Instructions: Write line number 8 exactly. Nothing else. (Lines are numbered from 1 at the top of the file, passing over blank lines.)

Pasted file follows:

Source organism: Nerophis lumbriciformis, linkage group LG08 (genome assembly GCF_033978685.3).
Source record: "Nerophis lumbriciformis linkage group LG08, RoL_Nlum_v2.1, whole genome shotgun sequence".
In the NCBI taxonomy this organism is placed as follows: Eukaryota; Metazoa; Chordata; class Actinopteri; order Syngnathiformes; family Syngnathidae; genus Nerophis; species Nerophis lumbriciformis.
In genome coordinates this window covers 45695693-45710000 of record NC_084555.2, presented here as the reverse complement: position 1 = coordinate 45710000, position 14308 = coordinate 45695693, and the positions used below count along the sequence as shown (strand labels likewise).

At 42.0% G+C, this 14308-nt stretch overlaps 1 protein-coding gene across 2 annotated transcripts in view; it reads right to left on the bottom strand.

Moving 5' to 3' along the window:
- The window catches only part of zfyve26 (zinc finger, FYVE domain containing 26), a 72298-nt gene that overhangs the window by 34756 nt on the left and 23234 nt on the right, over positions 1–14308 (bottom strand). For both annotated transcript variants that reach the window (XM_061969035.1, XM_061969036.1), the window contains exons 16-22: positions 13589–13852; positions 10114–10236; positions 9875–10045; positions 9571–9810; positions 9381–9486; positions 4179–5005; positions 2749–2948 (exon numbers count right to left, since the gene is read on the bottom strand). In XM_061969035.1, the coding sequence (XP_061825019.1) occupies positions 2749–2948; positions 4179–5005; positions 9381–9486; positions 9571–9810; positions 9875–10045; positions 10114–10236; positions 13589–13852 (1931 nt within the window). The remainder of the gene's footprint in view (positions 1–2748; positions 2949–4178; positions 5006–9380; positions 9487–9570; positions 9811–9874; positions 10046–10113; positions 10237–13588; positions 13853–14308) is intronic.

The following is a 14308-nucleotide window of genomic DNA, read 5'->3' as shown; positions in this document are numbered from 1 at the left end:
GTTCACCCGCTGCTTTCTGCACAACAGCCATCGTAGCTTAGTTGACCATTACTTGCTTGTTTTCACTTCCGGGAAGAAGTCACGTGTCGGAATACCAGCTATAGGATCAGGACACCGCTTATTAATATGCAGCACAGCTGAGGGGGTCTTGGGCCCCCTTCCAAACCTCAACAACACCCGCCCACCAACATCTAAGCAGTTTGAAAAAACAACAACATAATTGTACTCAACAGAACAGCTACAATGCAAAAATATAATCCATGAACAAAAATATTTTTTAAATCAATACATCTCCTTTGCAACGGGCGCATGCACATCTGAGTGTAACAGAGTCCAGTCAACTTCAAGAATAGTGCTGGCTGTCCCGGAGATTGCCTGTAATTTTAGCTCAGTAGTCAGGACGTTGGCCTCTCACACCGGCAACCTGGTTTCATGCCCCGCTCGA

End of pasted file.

The following is a 14308-nucleotide window of genomic DNA, read 5'->3' as shown; positions in this document are numbered from 1 at the left end: